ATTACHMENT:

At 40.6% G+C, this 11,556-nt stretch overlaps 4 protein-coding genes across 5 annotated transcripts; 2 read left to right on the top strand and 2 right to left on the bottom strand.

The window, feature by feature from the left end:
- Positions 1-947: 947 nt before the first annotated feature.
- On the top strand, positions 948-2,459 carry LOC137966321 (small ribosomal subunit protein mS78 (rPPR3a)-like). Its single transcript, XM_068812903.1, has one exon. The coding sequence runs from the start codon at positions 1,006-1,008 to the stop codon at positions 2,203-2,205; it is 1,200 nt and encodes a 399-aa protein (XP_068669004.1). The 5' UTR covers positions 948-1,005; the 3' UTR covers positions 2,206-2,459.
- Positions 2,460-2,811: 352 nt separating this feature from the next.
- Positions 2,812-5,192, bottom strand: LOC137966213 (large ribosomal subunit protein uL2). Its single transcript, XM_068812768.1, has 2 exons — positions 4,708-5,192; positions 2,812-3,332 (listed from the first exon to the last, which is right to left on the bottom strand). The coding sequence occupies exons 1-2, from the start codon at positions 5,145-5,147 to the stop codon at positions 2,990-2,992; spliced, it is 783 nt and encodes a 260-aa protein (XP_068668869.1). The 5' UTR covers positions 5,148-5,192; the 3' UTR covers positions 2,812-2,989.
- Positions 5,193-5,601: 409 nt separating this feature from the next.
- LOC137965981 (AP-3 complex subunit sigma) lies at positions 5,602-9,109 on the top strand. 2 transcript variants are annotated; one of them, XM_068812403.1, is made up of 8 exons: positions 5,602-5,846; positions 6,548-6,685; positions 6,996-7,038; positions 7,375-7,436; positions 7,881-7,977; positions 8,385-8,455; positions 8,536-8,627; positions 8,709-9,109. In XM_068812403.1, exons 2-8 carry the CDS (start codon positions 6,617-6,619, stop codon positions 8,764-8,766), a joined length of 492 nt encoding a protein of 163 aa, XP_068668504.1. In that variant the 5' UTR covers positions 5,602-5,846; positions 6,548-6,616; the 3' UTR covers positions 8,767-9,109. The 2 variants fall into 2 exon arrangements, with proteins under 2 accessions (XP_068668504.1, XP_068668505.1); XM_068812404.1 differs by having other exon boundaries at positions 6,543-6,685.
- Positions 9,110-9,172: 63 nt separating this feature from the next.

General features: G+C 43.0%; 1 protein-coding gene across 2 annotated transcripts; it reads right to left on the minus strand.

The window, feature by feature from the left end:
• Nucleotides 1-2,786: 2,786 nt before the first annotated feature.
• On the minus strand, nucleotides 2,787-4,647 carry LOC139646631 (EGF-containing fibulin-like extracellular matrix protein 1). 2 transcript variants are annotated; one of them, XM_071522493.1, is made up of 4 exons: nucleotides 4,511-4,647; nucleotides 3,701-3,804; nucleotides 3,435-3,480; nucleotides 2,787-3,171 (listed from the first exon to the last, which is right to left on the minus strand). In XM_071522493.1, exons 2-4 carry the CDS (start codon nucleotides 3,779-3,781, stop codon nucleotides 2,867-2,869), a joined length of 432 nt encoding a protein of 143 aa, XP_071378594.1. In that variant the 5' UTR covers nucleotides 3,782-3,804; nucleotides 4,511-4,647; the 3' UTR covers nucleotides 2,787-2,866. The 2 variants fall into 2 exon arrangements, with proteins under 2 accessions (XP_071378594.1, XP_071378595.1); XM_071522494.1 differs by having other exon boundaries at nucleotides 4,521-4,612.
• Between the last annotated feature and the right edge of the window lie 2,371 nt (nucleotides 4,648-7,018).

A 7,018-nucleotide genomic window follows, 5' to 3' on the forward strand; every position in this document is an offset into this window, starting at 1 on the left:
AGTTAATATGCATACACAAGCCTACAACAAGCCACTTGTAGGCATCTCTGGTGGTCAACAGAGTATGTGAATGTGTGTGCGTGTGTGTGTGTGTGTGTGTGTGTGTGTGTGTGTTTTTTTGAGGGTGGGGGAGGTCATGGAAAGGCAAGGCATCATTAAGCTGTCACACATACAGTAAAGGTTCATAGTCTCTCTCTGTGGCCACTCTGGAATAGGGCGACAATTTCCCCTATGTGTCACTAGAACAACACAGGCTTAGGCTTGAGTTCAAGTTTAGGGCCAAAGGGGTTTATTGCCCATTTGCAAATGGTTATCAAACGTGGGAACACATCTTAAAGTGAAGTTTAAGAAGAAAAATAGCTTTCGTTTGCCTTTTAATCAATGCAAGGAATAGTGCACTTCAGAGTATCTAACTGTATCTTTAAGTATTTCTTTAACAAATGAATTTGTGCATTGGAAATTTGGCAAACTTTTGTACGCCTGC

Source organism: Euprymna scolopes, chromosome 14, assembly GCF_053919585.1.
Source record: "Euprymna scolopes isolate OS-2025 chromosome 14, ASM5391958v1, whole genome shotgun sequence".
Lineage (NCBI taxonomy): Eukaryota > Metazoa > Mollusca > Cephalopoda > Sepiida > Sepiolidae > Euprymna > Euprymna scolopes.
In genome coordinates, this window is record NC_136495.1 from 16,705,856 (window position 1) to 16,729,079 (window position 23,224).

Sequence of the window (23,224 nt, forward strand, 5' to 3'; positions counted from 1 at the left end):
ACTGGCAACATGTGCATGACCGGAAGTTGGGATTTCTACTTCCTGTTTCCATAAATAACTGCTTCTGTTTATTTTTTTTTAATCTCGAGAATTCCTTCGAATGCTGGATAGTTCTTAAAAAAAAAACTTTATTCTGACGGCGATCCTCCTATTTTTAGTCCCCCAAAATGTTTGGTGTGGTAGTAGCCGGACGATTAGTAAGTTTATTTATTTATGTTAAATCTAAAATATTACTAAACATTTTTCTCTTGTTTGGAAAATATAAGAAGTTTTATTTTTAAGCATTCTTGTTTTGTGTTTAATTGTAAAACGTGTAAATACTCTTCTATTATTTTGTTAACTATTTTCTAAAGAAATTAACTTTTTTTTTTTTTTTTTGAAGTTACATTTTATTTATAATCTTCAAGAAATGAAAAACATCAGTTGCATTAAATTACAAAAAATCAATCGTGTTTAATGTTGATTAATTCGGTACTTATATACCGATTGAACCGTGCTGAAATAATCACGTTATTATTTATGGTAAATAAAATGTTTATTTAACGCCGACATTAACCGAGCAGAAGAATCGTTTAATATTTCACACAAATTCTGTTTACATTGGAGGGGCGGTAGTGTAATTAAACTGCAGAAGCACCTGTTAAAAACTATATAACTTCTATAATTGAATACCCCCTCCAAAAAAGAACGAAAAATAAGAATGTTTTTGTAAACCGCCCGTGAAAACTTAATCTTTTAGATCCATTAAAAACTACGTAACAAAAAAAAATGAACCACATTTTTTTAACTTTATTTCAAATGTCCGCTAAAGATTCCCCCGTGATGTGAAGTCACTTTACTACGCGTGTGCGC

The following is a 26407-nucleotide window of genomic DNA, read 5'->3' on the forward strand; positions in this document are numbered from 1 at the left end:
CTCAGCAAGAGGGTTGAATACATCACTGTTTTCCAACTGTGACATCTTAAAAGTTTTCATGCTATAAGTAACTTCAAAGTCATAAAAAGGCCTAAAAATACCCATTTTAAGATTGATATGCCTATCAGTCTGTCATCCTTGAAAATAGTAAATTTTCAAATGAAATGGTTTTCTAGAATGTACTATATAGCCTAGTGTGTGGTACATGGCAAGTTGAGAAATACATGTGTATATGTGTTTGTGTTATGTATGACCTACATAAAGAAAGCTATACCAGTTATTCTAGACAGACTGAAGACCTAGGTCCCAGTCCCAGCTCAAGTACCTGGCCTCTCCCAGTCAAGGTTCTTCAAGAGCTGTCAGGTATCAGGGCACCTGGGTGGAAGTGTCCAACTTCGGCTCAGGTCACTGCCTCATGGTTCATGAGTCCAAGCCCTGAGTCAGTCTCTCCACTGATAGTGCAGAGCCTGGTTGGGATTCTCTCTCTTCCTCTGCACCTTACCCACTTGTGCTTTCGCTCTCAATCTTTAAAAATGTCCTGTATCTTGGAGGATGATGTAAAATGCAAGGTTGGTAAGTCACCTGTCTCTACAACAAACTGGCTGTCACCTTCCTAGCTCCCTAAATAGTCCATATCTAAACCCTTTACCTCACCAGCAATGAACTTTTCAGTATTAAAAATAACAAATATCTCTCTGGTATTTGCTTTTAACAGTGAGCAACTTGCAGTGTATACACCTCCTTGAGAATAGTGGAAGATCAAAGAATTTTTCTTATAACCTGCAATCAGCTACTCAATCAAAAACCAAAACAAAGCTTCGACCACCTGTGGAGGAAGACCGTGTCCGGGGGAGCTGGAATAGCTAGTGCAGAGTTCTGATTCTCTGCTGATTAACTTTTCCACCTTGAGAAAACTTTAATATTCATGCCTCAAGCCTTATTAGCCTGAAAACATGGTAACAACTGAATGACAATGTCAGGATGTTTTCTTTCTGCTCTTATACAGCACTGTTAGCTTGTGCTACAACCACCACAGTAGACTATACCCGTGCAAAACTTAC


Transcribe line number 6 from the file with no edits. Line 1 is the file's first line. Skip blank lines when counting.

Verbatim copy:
- Positions 2,812-5,192, bottom strand: LOC137966213 (large ribosomal subunit protein uL2). Its single transcript, XM_068812768.1, has 2 exons — positions 4,708-5,192; positions 2,812-3,332 (listed from the first exon to the last, which is right to left on the bottom strand). The coding sequence occupies exons 1-2, from the start codon at positions 5,145-5,147 to the stop codon at positions 2,990-2,992; spliced, it is 783 nt and encodes a 260-aa protein (XP_068668869.1). The 5' UTR covers positions 5,148-5,192; the 3' UTR covers positions 2,812-2,989.